Okay, so I have this old ballcap that I probably ought to get rid of. It’s seven or eight years old, has seen LOTS of wear and tear and has become pretty much so nasty that I can’t wear it out in public any more — teenage daughter is aghast. I kinda hate to throw it away though cuz I really dig the logo on the front of it.
I’d forgotten to bring appropriate head-cover-and-visorage (read: ballcap), when I went out to Tucson for my buddy Dave’s wedding, so I picked one up while tooling around the UniversIty of Arizona the morning before the ceremony. I’d seen U of A’s logo on the side of their football helmets on tv, but never really looked at it particularly closely, and as it turns out, I should have cuz it’s pretty cool. Not a smack-you-upside-the-head-with-its-cleverness kind of design, but a quietly smart bit of juxtaposition. In a nutshell, it consists of one capital letterform (“A”) floating inside of, or surrounded by, another. The inner A is of a classical persuasion, with its gently flared serifs and proportions one might imagine carved into a frieze on the acropolis. The outer is of a more recent vintage by comparison, with big ol’ slab serifs (probably popularized about the time the school was founded) boldly declaring its modernity. So, I instantly got where the designer was going in his/her attempt to suggest simultaneously dichotomy and integration: “knowledge is perpetual, and this is an institution where we roll around in it in our time and embrace the continuum — we’re a contemporary facility that doesn’t just value that which precedes us, but celebrates how the future grows from memoria — past is prologue, baby.”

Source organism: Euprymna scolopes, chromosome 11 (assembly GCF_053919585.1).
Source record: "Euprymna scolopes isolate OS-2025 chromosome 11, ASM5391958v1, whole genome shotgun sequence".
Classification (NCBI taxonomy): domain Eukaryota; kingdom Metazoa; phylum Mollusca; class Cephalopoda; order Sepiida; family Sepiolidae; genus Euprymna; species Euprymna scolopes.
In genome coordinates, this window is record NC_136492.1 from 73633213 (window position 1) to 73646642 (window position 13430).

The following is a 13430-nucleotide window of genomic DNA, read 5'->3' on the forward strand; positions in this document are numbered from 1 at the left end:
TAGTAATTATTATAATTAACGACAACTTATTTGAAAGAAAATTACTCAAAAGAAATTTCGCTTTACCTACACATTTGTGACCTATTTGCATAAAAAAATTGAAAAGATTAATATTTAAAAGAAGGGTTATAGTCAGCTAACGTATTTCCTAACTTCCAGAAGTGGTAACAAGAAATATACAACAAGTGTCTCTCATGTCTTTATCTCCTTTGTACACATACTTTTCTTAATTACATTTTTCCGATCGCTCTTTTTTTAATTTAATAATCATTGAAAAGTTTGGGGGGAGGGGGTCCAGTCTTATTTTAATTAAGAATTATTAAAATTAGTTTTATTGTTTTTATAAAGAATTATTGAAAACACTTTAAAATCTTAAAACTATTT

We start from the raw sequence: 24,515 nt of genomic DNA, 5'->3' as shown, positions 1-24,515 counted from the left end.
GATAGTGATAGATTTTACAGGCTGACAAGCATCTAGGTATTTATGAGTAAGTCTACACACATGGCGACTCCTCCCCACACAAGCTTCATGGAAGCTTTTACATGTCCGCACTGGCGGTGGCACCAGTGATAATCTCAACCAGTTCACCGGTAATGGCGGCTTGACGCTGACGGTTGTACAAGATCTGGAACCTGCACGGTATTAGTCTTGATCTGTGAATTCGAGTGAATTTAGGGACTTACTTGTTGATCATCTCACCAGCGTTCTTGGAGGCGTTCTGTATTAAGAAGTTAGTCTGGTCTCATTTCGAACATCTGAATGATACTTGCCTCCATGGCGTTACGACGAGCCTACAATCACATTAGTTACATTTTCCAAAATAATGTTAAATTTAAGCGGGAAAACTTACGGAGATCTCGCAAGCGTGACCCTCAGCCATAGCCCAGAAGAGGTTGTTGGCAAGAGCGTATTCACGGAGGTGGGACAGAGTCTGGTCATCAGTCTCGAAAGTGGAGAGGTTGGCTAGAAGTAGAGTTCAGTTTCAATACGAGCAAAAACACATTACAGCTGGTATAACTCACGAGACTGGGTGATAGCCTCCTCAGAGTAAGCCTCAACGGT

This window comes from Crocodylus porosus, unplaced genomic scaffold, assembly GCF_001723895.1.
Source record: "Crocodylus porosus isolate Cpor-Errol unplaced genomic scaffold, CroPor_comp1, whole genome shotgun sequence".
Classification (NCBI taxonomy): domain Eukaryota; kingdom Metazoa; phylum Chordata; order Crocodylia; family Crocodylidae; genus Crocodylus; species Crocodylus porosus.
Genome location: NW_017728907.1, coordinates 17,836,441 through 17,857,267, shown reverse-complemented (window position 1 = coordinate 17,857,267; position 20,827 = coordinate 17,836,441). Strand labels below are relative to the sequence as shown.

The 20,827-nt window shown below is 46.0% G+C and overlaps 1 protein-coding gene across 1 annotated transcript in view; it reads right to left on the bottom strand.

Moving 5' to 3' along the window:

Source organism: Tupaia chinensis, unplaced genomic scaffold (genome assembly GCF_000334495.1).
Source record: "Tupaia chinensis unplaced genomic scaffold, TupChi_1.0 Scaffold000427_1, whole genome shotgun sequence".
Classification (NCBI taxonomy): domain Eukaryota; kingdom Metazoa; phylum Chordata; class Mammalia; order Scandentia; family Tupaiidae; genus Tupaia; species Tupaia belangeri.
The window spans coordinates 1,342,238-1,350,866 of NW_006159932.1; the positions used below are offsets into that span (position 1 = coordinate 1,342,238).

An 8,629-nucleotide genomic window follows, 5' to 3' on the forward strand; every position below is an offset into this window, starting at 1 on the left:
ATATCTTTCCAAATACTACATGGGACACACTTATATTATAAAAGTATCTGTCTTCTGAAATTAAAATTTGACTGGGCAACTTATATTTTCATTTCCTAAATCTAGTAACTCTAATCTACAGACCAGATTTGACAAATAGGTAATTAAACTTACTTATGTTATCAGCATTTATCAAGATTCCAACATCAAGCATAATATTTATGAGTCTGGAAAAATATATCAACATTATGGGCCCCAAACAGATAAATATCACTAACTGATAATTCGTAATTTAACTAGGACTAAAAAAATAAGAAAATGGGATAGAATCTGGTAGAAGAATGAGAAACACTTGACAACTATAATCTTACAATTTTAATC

No seriously, I totally got all that from one A inside another. It’s a complex idea simply and gracefully rendered: the volumes are well balanced, positive-negative where the two letterforms create a negative inner-space doesn’t hinder legibility, and the two-color approach feels utterly obvious in the very best sense. The visual representation feels perfectly expressive of the idea it manifests and it handsomely serves all of the myriad purposes and applications that are required of a high-profile visual identity component of a modern educational facility.
And It looks cool on the front of a ballcap — and mine’s off to whomever designed this one, cuz it’s always encouraging and sometimes inspiring to see ‘the art and the craft’ performed at a very high level. Go Cats.